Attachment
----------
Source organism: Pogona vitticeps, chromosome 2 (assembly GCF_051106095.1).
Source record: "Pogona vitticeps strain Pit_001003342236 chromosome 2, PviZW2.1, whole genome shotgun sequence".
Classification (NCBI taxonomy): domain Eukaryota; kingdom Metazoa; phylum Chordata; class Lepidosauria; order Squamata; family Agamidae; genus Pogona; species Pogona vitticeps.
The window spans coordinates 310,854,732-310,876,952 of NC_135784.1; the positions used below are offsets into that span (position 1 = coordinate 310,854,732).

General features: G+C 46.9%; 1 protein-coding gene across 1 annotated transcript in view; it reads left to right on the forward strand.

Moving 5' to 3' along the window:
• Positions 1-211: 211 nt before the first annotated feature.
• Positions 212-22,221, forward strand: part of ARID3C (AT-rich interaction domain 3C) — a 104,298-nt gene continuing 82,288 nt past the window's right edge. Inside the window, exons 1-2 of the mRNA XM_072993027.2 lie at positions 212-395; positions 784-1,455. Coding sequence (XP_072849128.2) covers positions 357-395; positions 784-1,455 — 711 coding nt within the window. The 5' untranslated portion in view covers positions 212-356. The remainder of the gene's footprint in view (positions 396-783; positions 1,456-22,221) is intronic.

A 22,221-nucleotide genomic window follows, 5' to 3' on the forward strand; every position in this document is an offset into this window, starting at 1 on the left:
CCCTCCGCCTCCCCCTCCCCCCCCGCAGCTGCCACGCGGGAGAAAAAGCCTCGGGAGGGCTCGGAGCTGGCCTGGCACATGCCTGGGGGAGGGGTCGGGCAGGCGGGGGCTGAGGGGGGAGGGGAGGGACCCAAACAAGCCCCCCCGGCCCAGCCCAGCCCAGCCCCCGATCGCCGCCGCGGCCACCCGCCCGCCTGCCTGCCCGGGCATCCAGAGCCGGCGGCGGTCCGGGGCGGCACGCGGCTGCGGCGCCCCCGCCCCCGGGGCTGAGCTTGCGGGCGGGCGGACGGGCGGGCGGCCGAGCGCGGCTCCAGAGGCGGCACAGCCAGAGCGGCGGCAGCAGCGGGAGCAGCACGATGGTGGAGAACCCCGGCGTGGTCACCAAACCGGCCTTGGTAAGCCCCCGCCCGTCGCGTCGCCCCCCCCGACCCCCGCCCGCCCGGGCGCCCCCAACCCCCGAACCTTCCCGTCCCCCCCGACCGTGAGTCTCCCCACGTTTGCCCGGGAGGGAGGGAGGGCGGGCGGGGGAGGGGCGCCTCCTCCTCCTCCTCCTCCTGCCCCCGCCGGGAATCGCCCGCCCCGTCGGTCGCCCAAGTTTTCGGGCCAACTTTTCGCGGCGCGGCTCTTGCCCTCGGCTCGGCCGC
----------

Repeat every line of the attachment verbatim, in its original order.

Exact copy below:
Source organism: Pogona vitticeps, chromosome 2 (assembly GCF_051106095.1).
Source record: "Pogona vitticeps strain Pit_001003342236 chromosome 2, PviZW2.1, whole genome shotgun sequence".
Classification (NCBI taxonomy): domain Eukaryota; kingdom Metazoa; phylum Chordata; class Lepidosauria; order Squamata; family Agamidae; genus Pogona; species Pogona vitticeps.
The window spans coordinates 310,854,732-310,876,952 of NC_135784.1; the positions used below are offsets into that span (position 1 = coordinate 310,854,732).

General features: G+C 46.9%; 1 protein-coding gene across 1 annotated transcript in view; it reads left to right on the forward strand.

Moving 5' to 3' along the window:
• Positions 1-211: 211 nt before the first annotated feature.
• Positions 212-22,221, forward strand: part of ARID3C (AT-rich interaction domain 3C) — a 104,298-nt gene continuing 82,288 nt past the window's right edge. Inside the window, exons 1-2 of the mRNA XM_072993027.2 lie at positions 212-395; positions 784-1,455. Coding sequence (XP_072849128.2) covers positions 357-395; positions 784-1,455 — 711 coding nt within the window. The 5' untranslated portion in view covers positions 212-356. The remainder of the gene's footprint in view (positions 396-783; positions 1,456-22,221) is intronic.

A 22,221-nucleotide genomic window follows, 5' to 3' on the forward strand; every position in this document is an offset into this window, starting at 1 on the left:
CCCTCCGCCTCCCCCTCCCCCCCCGCAGCTGCCACGCGGGAGAAAAAGCCTCGGGAGGGCTCGGAGCTGGCCTGGCACATGCCTGGGGGAGGGGTCGGGCAGGCGGGGGCTGAGGGGGGAGGGGAGGGACCCAAACAAGCCCCCCCGGCCCAGCCCAGCCCAGCCCCCGATCGCCGCCGCGGCCACCCGCCCGCCTGCCTGCCCGGGCATCCAGAGCCGGCGGCGGTCCGGGGCGGCACGCGGCTGCGGCGCCCCCGCCCCCGGGGCTGAGCTTGCGGGCGGGCGGACGGGCGGGCGGCCGAGCGCGGCTCCAGAGGCGGCACAGCCAGAGCGGCGGCAGCAGCGGGAGCAGCACGATGGTGGAGAACCCCGGCGTGGTCACCAAACCGGCCTTGGTAAGCCCCCGCCCGTCGCGTCGCCCCCCCCGACCCCCGCCCGCCCGGGCGCCCCCAACCCCCGAACCTTCCCGTCCCCCCCGACCGTGAGTCTCCCCACGTTTGCCCGGGAGGGAGGGAGGGCGGGCGGGGGAGGGGCGCCTCCTCCTCCTCCTCCTCCTGCCCCCGCCGGGAATCGCCCGCCCCGTCGGTCGCCCAAGTTTTCGGGCCAACTTTTCGCGGCGCGGCTCTTGCCCTCGGCTCGGCCGC